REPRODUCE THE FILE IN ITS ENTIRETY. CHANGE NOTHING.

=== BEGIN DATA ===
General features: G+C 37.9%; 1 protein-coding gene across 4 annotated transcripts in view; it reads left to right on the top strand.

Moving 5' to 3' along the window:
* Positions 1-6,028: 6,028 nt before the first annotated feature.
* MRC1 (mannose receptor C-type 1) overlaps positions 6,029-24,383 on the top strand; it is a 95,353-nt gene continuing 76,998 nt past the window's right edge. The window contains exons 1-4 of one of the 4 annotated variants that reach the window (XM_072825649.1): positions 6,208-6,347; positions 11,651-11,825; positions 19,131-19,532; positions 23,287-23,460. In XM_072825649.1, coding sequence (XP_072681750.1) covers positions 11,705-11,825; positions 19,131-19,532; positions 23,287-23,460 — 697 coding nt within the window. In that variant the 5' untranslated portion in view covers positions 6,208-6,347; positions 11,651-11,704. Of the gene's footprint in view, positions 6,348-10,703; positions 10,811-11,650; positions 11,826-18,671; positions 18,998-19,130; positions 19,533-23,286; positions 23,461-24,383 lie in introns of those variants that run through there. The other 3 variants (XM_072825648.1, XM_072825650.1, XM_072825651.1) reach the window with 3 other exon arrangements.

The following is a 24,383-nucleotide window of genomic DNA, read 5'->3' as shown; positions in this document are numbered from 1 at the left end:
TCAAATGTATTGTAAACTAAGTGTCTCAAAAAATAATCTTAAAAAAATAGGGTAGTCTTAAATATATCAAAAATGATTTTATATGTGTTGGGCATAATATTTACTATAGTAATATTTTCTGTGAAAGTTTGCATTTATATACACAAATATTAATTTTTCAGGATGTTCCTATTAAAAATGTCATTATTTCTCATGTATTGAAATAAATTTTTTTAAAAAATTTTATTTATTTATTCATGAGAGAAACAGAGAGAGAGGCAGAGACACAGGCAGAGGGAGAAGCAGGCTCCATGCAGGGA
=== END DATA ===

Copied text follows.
General features: G+C 37.9%; 1 protein-coding gene across 4 annotated transcripts in view; it reads left to right on the top strand.

Moving 5' to 3' along the window:
* Positions 1-6,028: 6,028 nt before the first annotated feature.
* MRC1 (mannose receptor C-type 1) overlaps positions 6,029-24,383 on the top strand; it is a 95,353-nt gene continuing 76,998 nt past the window's right edge. The window contains exons 1-4 of one of the 4 annotated variants that reach the window (XM_072825649.1): positions 6,208-6,347; positions 11,651-11,825; positions 19,131-19,532; positions 23,287-23,460. In XM_072825649.1, coding sequence (XP_072681750.1) covers positions 11,705-11,825; positions 19,131-19,532; positions 23,287-23,460 — 697 coding nt within the window. In that variant the 5' untranslated portion in view covers positions 6,208-6,347; positions 11,651-11,704. Of the gene's footprint in view, positions 6,348-10,703; positions 10,811-11,650; positions 11,826-18,671; positions 18,998-19,130; positions 19,533-23,286; positions 23,461-24,383 lie in introns of those variants that run through there. The other 3 variants (XM_072825648.1, XM_072825650.1, XM_072825651.1) reach the window with 3 other exon arrangements.

The following is a 24,383-nucleotide window of genomic DNA, read 5'->3' as shown; positions in this document are numbered from 1 at the left end:
TCAAATGTATTGTAAACTAAGTGTCTCAAAAAATAATCTTAAAAAAATAGGGTAGTCTTAAATATATCAAAAATGATTTTATATGTGTTGGGCATAATATTTACTATAGTAATATTTTCTGTGAAAGTTTGCATTTATATACACAAATATTAATTTTTCAGGATGTTCCTATTAAAAATGTCATTATTTCTCATGTATTGAAATAAATTTTTTTAAAAAATTTTATTTATTTATTCATGAGAGAAACAGAGAGAGAGGCAGAGACACAGGCAGAGGGAGAAGCAGGCTCCATGCAGGGA